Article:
Robert Harling (writer)

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This article is about the American writer. For the UK typographer and writer (1910-2008), see Robert Harling (typographer). For the 15th-century knight, see Robert Harling.
Robert M. Harling III
Born November 12, 1951 (1951-11-12) (age 64)
Dothan, Alabama
Years active 1989–present

Robert M. Harling III (born November 12, 1951) is an American writer, producer and film director.


Early life[edit]

He was born in 1951 in Dothan, Alabama, one of three children of Robert M. Harling, Jr., and Margaret Jones Harling (1923-2013).[1][2][3][4] He graduated from Northwestern State University in his hometown and obtained a law degree from Tulane University Law School in New Orleans, Louisiana.[3][4][5] While in law school, he sang in a band which performed in New Orleans on weekends.[4]


However, Harling never used his law degree: skipping the bar exam, he instead moved to New York City to become an actor, auditioning for bit parts in plays and television commercials, and working as a ticket seller for Broadway shows.[3][4]

After the death of his younger sister, Susan, in 1985 due to diabetes, Harling wrote a short story and adapted it into a play, Steel Magnolias,[3][4][5][6][7] which was produced off-Broadway in 1987 to great acclaim and was subsequently translated into seventeen languages.[4]

Harling also wrote the screenplay for the film version of the play that was produced in 1989, starring Sally Field and Julia Roberts.[8][9][10][11] He played a small role in the film as a minister.[8]

Harling went on to write more screenplays: Soapdish (1991), The First Wives Club (1996), and Laws of Attraction (2004); he also worked as an uncredited script doctor on a number of films. Harling also wrote and directed the sequel to Terms of Endearment titled The Evening Star (1996).[5][8][12]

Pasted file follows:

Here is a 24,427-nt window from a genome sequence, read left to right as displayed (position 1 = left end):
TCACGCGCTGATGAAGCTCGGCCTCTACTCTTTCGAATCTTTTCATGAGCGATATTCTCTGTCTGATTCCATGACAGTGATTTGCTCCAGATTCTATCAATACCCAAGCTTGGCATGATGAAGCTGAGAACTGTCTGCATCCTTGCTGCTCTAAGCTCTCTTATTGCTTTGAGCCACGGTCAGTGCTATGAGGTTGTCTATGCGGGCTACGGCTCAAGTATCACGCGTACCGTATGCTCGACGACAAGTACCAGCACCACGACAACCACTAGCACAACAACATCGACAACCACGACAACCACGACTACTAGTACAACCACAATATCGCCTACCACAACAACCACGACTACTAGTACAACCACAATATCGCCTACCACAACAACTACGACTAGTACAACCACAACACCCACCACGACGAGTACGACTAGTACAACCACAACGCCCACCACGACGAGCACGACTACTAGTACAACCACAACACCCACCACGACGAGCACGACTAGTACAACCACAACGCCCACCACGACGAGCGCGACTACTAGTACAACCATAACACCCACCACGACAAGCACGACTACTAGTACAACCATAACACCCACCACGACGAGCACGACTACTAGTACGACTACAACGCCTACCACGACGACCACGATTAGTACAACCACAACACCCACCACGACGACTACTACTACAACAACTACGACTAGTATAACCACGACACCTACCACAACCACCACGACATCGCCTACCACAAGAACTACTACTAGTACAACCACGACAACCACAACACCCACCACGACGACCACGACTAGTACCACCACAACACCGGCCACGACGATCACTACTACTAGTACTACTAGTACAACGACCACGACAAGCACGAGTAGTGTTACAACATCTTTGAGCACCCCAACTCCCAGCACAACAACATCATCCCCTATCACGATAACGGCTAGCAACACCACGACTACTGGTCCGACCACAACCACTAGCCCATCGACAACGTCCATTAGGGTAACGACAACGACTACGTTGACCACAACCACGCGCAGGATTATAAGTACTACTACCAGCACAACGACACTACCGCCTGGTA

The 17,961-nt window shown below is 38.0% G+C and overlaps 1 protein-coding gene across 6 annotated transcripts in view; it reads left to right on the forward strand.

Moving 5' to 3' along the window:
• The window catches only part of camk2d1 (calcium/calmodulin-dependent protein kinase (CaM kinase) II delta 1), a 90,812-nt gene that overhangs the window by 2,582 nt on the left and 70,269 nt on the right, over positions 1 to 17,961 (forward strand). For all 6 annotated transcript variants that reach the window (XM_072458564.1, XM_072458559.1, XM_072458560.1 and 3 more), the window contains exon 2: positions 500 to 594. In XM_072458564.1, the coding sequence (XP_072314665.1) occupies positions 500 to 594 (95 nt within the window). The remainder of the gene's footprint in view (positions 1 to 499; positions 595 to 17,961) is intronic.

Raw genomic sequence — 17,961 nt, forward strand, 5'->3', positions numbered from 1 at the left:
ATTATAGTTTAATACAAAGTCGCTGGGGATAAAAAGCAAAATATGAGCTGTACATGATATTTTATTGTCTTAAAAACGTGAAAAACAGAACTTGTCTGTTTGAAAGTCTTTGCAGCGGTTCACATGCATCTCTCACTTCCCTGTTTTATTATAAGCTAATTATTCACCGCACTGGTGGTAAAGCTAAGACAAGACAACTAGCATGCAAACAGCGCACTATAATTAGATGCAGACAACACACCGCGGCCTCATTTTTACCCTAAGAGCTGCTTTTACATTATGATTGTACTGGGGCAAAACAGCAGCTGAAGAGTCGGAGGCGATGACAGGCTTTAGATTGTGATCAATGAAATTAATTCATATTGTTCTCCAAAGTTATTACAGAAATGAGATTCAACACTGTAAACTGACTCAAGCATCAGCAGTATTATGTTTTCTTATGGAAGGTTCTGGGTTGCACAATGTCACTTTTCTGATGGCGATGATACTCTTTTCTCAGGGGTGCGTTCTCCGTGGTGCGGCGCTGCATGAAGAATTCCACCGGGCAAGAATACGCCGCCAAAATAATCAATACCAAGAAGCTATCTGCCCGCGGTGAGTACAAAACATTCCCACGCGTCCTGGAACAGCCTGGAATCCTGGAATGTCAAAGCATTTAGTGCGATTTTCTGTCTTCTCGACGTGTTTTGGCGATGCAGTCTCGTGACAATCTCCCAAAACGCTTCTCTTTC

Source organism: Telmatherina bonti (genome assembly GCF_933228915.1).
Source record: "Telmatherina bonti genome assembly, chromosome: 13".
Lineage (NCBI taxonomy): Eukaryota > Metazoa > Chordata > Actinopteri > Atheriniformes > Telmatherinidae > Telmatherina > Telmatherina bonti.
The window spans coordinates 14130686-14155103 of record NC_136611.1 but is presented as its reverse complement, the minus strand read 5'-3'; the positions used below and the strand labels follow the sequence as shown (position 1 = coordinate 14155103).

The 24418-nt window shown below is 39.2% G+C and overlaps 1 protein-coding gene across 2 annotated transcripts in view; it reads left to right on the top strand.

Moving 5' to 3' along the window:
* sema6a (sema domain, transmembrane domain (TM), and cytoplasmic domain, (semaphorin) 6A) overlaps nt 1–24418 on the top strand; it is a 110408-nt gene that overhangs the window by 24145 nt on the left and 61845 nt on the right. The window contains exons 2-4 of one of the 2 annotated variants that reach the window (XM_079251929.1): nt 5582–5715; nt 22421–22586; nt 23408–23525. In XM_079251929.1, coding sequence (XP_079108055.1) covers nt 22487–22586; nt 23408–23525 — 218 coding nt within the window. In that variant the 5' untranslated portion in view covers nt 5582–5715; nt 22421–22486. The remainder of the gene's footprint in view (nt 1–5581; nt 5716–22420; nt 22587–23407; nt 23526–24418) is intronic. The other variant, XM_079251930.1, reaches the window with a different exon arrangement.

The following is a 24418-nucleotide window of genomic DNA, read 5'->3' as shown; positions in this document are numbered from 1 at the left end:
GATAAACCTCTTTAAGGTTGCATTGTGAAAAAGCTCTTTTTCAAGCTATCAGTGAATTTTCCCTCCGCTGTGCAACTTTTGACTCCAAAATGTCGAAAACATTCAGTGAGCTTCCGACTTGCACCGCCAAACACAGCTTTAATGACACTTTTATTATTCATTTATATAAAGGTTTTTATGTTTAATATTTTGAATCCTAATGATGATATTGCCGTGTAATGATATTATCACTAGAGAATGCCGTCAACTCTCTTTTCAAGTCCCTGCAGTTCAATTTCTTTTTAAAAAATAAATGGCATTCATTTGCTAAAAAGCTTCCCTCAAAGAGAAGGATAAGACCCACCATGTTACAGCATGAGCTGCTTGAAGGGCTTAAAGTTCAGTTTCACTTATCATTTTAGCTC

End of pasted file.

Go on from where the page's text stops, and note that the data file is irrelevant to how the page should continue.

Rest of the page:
In the spring of 2012, he served as writer and producer of the TV show GCB, which aired briefly on ABC-TV.[5][8][11] In the same year, it was reported that Harling was adapting Soapdish into a musical.[5][13]

Personal life[edit]

He is Presbyterian[13] He owns the Oaklawn Plantation in Natchitoches, Louisiana.[14][15]






  1. ^ Blanchard-St. Denis Funeral Home, Obituary: Margaret Jones Harling, Margaret Jones Harling Obituary
  2. ^ [1]
  3. ^ a b c d Kim Hubbard, Robert Harling, Author of a Hit Comedy Based on a Family Tragedy, People, Vol. 29, No. 3, January 25, 1988
  4. ^ a b c d e f Julia Reed, The Interview: Robert Harling, Garden & Gun, December 2012 – January 2013
  5. ^ a b c d e Brooks Barnes, Sweet Tea and Tart Women, The New York Times, February 29, 2012
  6. ^ Anne McCracken, Mary Semel, A broken heart still beats: after your child dies, Hazelden Publishing, 2000, p. 87 [2]
  7. ^ Jeremy Kinser, Steel Magnolias Back In Bloom, The Advocate, October 25, 2012
  8. ^ a b c d e f g h i j k l m n o p imdb
  9. ^ Karen Hollinger, In the company of women: contemporary female friendship films, Minneapolis, Minnesota: University of Minnesota Press, 1998, p. 75 [3]
  10. ^ Tara McPherson, Reconstructing Dixie: Race, Gender, and Nostalgia in the Imagined South, Durham, North Carolina: Duke University Press, 2003, p. 159 [4]
  11. ^ a b Tanner Transky, Robert Harling: The Man Who Loves Women, Entertainment Weekly, April 13, 2012
  12. ^ Peter C. Rollins, The Columbia companion to American history on film, New York City: Columbia University Press, 2007 p. 494 [5]
  13. ^ a b Lisa Rosen, Robert Harling, Darren Star breathe life into 'GCB', The Los Angeles Times, January 8, 2012
  14. ^ Natchitoches, Arcadia Publishing, 2003, p. 44
  15. ^ National Park Service: Oaklawn Plantation